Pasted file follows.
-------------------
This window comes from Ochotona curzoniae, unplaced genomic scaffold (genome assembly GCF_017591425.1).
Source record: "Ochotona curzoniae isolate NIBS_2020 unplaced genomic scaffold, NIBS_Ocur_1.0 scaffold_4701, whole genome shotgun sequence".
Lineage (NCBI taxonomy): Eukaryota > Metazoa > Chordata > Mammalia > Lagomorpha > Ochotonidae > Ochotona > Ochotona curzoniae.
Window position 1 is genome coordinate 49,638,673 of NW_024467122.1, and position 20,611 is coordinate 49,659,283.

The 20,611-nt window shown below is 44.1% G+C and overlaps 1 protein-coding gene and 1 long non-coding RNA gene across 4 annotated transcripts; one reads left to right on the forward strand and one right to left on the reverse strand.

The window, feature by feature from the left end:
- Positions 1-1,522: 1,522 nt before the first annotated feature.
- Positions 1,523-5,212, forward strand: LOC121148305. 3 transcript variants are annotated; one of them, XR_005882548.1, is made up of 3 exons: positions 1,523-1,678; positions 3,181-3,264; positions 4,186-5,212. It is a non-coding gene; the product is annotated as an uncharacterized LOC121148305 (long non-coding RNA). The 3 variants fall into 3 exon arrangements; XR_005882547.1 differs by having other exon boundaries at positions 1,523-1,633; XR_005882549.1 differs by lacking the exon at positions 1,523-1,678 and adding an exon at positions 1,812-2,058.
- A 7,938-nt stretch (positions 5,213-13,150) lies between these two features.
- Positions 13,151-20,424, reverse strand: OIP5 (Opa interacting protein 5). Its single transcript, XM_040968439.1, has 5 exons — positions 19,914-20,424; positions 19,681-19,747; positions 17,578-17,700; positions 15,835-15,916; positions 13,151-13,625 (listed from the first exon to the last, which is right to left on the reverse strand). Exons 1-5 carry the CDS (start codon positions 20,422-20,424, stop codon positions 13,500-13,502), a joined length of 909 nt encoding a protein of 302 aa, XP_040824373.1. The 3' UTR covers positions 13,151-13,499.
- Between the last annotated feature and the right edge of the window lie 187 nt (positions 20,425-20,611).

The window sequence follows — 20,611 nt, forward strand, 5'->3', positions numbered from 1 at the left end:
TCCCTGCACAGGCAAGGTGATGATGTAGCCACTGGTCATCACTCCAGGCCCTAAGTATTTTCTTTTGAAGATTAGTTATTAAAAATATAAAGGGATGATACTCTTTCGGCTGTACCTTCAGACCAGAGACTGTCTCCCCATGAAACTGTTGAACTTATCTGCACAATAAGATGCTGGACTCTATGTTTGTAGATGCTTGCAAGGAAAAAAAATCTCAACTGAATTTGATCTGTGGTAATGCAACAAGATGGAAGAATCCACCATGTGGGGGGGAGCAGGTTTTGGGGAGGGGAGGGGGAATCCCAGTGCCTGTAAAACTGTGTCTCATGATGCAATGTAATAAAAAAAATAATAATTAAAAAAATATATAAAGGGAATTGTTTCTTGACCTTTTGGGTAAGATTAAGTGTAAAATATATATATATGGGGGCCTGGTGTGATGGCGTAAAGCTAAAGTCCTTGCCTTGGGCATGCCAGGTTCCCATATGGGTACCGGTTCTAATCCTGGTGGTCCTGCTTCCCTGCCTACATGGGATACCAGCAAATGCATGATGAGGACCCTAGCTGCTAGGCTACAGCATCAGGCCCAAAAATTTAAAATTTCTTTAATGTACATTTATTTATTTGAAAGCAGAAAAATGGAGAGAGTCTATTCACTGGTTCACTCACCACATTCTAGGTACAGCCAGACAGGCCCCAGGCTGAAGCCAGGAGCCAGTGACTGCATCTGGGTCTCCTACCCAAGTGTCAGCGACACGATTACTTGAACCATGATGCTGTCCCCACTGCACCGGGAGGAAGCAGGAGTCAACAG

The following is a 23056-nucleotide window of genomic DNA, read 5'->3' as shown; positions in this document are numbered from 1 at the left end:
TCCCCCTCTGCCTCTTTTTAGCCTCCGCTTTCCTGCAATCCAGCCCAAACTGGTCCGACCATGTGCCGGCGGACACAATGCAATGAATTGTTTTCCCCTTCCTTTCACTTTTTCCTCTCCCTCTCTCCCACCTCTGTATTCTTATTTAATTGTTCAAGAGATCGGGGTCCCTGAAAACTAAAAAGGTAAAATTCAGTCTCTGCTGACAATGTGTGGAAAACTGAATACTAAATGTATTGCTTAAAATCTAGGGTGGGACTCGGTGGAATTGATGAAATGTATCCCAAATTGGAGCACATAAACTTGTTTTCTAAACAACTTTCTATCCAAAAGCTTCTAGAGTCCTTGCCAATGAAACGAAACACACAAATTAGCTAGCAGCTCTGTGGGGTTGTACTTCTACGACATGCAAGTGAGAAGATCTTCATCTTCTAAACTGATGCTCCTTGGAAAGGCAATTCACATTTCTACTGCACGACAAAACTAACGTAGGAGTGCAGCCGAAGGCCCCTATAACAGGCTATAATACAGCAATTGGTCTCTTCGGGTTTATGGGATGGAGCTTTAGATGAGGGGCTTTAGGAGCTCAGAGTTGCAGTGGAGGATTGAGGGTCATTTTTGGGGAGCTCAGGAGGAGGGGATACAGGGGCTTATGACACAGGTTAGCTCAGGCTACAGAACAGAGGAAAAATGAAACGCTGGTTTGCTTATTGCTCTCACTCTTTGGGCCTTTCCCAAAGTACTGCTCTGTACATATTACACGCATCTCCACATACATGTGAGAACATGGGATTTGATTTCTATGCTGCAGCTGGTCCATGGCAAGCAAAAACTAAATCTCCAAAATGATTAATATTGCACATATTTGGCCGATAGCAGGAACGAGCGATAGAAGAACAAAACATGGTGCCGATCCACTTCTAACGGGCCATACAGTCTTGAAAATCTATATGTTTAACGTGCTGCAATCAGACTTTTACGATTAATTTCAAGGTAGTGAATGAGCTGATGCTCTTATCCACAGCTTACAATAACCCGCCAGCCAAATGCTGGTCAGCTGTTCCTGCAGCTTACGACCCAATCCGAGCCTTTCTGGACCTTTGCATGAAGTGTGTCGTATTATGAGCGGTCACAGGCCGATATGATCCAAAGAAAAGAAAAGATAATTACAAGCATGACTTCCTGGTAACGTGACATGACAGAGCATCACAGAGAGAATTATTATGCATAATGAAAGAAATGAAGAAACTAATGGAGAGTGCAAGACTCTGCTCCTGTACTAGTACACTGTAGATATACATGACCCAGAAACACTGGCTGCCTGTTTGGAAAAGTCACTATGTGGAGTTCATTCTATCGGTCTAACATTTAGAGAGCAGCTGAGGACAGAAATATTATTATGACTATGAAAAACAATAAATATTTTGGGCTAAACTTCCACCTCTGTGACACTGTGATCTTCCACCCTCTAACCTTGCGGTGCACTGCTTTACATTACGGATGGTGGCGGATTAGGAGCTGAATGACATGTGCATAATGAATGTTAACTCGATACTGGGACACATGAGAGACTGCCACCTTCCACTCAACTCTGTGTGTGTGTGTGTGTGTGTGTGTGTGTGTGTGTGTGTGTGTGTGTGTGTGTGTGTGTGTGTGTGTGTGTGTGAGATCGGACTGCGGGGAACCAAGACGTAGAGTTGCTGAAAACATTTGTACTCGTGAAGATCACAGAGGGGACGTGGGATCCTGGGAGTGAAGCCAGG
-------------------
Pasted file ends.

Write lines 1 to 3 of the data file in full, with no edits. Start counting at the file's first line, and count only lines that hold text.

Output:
This window comes from Ochotona curzoniae, unplaced genomic scaffold (genome assembly GCF_017591425.1).
Source record: "Ochotona curzoniae isolate NIBS_2020 unplaced genomic scaffold, NIBS_Ocur_1.0 scaffold_4701, whole genome shotgun sequence".
Lineage (NCBI taxonomy): Eukaryota > Metazoa > Chordata > Mammalia > Lagomorpha > Ochotonidae > Ochotona > Ochotona curzoniae.